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Image courtesy of Laurence Pelletier Lab, LTRI

Confocal Microscope System

Utilizing Deep Learning to remove Poisson shot noise from resonant confocal images

Using a convolutional neural network using an MXNET framework encoded with several thousand examples of resonant confocal data, the input image data is assigned learnable weights, which results in teaching of the network to make correlations and recognize patterns: with the main common pattern being Poisson shot noise, the network was trained to recognize and remove shot noise from resonant A1 confocal data sets. This trained Artificial Intelligence (AI) algorithm can then be used even in real-time for noise removal.

With Denoise.AI

Maximum intensity projection resonant confocal image of multi-labeled Danio sp. prepared by Callen Wallace and Mike Calderon, Center for Biological Imaging, University of Pittsburgh for the Quantitative Fluorescence Microscopy (QFM) Course.

Sources of noise in resonant confocal imaging

Resonant scanning confocal, like all imaging modalities, captures images with signal and also a noise component. Since read noise is effectively negligible by the use of photomultiplier tubes (PMTs), and the dark current noise also minimal due to extremely short exposures (20x shorter than traditional scanning), shot noise is the main contributor of noise to resonant confocal images.

Shot noise is the result of discreetly sampling and digitizing emitting photons from the sample. When light levels are low, the uncertainty due to Poisson distribution of the light flux plays a significant role in the output image.

Denoise.AI works by identifying and removing the shot noise component from resonant confocal images.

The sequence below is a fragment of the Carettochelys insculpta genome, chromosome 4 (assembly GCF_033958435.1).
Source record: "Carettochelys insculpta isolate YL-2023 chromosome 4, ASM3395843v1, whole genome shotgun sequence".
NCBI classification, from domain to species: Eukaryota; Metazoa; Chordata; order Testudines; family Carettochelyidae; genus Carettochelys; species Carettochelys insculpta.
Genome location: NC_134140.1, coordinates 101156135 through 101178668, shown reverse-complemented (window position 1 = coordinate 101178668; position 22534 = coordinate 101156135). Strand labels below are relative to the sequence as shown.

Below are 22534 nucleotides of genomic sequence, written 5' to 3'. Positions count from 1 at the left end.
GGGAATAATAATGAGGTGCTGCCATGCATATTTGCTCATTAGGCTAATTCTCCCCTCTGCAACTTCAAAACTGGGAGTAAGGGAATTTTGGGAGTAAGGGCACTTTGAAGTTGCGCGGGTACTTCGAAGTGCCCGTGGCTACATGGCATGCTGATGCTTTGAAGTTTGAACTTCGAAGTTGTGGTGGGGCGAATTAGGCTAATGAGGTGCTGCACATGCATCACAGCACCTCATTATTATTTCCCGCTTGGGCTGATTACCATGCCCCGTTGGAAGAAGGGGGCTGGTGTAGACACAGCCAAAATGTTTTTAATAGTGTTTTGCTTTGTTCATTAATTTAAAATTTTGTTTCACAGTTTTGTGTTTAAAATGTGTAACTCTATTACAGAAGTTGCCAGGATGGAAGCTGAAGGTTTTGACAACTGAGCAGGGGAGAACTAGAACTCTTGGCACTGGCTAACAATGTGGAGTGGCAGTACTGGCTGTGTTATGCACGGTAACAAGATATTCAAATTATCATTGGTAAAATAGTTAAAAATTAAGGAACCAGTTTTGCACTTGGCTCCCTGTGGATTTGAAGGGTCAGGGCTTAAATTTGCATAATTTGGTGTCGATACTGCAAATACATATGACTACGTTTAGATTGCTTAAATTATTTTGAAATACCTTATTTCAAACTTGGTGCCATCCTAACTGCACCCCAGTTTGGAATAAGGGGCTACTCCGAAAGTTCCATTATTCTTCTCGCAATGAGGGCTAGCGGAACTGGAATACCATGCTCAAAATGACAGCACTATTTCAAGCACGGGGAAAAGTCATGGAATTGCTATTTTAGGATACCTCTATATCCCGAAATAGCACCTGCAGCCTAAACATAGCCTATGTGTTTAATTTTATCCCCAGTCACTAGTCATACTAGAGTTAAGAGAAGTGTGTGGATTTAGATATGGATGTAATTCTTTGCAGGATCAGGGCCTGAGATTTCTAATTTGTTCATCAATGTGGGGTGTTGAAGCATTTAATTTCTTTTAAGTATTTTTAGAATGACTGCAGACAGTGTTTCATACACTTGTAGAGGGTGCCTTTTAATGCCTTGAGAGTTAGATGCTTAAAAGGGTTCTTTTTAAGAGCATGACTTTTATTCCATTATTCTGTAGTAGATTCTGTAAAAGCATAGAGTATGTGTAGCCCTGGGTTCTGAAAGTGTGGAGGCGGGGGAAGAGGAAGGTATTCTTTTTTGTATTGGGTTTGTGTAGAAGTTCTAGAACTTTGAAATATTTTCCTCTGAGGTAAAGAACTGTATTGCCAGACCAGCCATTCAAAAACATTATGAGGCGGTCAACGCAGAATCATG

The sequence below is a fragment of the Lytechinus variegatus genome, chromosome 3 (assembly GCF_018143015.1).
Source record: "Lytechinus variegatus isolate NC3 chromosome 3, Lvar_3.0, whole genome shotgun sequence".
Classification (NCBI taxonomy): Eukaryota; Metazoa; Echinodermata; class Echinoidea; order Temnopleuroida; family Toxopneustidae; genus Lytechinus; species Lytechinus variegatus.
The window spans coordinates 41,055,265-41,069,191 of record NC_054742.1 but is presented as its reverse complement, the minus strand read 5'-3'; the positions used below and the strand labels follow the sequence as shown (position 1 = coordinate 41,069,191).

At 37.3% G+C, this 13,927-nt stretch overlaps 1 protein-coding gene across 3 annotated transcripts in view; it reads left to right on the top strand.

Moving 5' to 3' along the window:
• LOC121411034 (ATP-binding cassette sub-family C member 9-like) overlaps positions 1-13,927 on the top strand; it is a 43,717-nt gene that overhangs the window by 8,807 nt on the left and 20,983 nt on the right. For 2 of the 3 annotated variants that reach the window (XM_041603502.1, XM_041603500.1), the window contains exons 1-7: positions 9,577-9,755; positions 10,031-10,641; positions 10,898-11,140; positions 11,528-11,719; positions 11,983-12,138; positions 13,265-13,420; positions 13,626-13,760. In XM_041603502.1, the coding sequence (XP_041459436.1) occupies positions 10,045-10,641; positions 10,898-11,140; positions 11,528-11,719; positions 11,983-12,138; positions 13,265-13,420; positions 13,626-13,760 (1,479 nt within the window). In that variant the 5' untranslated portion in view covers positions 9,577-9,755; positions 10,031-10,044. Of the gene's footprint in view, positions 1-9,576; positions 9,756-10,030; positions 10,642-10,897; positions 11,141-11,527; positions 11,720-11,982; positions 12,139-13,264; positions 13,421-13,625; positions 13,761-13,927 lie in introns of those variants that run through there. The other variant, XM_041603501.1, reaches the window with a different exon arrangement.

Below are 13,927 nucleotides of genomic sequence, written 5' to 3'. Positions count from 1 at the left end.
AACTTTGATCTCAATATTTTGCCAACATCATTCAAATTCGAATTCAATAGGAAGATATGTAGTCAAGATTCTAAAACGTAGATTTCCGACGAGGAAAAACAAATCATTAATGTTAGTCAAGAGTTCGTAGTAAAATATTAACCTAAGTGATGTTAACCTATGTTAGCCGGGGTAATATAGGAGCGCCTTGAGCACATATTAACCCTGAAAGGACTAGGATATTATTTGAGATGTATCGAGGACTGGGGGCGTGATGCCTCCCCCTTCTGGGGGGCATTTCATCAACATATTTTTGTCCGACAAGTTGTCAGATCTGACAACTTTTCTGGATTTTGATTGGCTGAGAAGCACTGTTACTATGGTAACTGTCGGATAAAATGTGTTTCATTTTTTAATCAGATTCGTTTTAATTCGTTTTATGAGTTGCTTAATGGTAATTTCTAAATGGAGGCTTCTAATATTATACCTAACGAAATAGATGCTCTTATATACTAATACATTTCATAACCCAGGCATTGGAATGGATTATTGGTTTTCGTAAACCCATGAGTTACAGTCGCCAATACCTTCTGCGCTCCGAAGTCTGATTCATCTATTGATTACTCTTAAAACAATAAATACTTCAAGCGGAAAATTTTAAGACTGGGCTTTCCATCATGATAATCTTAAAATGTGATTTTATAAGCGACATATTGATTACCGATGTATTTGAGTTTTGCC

With Denoise.AI

Key Advantages to using Denoise.AI

Resonant scanning works by sinusoidally driving the confocal scanning mirror at very high frequency, resulting in ultra short (tens of nanoseconds) dwell times. These ultra short dwell times are extremely favorable to preventing photo damage and to increasing specimen viability for long term imaging.

Resonant scanning also means samples which move extremely fast can still be acquired with Nyquist sampling frequency for purposes of object tracking.

While resonant scanning at very short exposure times usually requires line averaging to reduce Poisson shot noise contributions, users now instead can employ Denoise.AI to remove the shot noise contribution.

The results are multi-fold:

  1. Fewer imaging loops results in a longer imaging duration (e.g., not requiring a 4-pass average means one can acquire 4x more images, extending the time-lapse duration or shortening the time-lapse interval).
  2. Sampling frequency (speed) increases with less averaging, allowing the acquisition of faster biological events.
  3. Acquisitions with low signal are appreciably improved due to removal of Poisson shot noise.

Drosophila sp. larvae sample provided by Amicia Elliot, PhD, NIH/NIMH, Bethesda MD. Acquired at the Quantitative Fluorescence Microscopy Course 2019.

Caco-2 cells stably expressing H2B-GFP, cultured in Matrigel. Image courtesy of Sally Cheung, Pelletier Lab, Department of Molecular Genetics, University of Toronto.

Quantitative output

Since deep learning is employed to recognize and remove shot noise, the input image data should be of sufficient signal-to-noise ratio (SNR) such that shot noise can be differentiated from the signal. If SNR is sufficient, the variance in intensities due to the Poisson shot noise contribution can be removed.

NIS-Elements provides real time tools to measure signal-to-noise ratio in images to assist in assessing image quality. Importantly however, even images highly corrupted by shot noise can be greatly improved by denoising, allowing users to see structures, track objects over time, or assist in finding and focusing on rapidly moving objects.